An episode of atrial fibrillation can elevate troponin, but what would be the typical range of this elevation?

Atrial fibrillation is a serious heart rhythm disorder.

Though for some patients it may not cause any symptoms, the bigger issue is that if untreated, it can cause pooling of blood in the heart.

This creates a big risk factor for an ischemic stroke — especially if the patient is over the age of 65 and has other stroke risk factors such as family history and smoking.

Atrial fibrillation can cause an elevation of troponin, an enzyme released by the heart when there is damage to the cardiac muscle.

Atrial fibrillation. BruceBlaus

“Some patients with atrial fibrillation (AF) develop a fast heart rate (rapid ventricular rate) in the setting of infection, bleeding or other medical conditions,” says Dr. Simon Dixon, chairman of cardiovascular medicine for Beaumont Health System in Michigan.

One such medical condition is coronary artery disease: buildup of fatty deposits inside the arteries.

When an episode of A-fib occurs, says Dr. Dixon, “the heart muscle needs greater blood supply to provide oxygen and glucose [blood sugar].

“At times, however, the ‘demand’ outstrips the ‘supply,’ resulting in damage to the muscle (especially on the inside wall of the heart, or subendocardial layer).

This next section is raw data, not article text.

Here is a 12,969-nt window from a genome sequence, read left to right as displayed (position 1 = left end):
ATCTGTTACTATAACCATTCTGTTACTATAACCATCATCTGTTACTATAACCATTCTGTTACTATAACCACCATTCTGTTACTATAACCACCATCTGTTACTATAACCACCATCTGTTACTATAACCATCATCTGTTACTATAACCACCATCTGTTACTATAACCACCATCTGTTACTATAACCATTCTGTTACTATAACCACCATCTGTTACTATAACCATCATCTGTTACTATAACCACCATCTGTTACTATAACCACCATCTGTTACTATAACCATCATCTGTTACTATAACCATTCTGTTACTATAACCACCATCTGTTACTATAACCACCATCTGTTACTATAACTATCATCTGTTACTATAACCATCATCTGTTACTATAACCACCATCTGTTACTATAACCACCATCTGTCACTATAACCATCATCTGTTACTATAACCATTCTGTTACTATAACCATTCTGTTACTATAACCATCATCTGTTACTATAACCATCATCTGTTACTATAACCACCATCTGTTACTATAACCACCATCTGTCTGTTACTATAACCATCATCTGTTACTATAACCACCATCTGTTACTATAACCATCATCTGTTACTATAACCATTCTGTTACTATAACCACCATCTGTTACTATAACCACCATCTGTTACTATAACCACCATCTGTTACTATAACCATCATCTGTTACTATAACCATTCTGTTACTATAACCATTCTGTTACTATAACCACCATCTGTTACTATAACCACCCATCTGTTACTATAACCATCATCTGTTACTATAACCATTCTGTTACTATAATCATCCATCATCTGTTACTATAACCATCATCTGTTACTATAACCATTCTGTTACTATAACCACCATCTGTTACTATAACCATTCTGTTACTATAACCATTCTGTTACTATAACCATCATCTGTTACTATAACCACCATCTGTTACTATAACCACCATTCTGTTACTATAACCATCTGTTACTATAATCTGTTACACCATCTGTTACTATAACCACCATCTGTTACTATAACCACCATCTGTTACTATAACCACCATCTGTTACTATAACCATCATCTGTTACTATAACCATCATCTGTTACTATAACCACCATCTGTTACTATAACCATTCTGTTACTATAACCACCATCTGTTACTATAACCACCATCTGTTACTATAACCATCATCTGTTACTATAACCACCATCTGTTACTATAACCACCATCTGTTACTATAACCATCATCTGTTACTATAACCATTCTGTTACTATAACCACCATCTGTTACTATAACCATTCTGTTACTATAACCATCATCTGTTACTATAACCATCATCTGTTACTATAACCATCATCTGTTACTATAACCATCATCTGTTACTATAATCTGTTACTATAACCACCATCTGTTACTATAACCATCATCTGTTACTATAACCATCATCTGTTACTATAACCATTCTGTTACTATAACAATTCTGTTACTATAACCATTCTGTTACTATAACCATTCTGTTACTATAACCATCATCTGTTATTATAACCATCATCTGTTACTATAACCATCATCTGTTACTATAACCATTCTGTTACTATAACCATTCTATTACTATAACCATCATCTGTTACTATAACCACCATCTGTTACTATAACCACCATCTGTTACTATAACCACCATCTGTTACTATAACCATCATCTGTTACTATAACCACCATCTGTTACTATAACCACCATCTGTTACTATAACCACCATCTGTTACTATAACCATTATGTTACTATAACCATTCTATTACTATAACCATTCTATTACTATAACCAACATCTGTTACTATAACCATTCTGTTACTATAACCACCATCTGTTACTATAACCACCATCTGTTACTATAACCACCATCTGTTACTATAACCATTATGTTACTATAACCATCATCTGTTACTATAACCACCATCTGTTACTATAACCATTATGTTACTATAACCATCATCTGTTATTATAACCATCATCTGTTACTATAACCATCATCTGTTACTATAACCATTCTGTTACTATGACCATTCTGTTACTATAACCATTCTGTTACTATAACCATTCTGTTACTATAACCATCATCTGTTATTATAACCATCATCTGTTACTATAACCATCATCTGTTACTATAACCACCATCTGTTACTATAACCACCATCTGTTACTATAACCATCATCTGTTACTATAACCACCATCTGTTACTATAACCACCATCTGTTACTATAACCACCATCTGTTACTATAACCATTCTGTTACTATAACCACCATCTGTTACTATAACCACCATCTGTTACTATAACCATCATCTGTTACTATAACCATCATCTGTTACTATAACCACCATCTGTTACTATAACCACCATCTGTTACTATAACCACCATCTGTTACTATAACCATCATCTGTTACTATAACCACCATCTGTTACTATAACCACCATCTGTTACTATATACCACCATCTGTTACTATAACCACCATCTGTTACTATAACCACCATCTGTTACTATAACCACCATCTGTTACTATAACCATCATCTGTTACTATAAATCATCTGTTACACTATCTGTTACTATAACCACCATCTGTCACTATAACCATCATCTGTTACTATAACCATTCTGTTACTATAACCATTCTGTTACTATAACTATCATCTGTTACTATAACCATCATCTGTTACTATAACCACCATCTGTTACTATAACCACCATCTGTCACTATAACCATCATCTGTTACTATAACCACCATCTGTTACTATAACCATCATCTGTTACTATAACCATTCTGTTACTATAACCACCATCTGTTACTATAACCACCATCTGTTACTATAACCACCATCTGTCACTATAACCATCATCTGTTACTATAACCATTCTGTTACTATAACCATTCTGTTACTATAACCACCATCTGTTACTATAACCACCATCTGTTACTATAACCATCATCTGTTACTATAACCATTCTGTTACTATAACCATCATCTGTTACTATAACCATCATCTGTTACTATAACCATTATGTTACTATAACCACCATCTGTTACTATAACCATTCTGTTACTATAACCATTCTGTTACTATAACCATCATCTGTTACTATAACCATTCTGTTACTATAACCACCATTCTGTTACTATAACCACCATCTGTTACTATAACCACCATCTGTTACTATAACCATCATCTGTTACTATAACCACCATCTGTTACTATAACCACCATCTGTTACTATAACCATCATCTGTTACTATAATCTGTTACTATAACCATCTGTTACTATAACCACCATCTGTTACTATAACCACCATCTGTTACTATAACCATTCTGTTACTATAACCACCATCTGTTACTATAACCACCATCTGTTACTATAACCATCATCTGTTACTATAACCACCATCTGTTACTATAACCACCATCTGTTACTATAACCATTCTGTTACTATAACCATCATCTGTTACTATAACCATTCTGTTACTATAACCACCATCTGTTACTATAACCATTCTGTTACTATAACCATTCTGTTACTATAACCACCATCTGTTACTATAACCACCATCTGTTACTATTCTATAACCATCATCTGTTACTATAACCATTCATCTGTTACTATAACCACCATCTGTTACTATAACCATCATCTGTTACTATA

“Generally the troponin elevation in these cases is small, for example, 0.1-2.0 ng/mL (the upper limit for the normal range of troponin in our hospital is 0.06 ng/mL).”

This troponin range is called “indeterminate,” because it can have numerous causes other than an episode of atrial fibrillation, but this range isn’t high enough to arouse the suspicion for a heart attack.

Troponin elevation of unknown origin is far more common in elderly people, but should always be followed up.

The younger a person is, the more significant an elevated result is.

Dr. Dixon specializes in the treatment of acute and chronic coronary artery disease, with research focusing on pioneering treatments to save heart muscle in patients having heart attacks.
Lorra Garrick has been covering medical, fitness and cybersecurity topics for many years, having written thousands of articles for print magazines and websites, including as a ghostwriter. She’s also a former ACE-certified personal trainer.  


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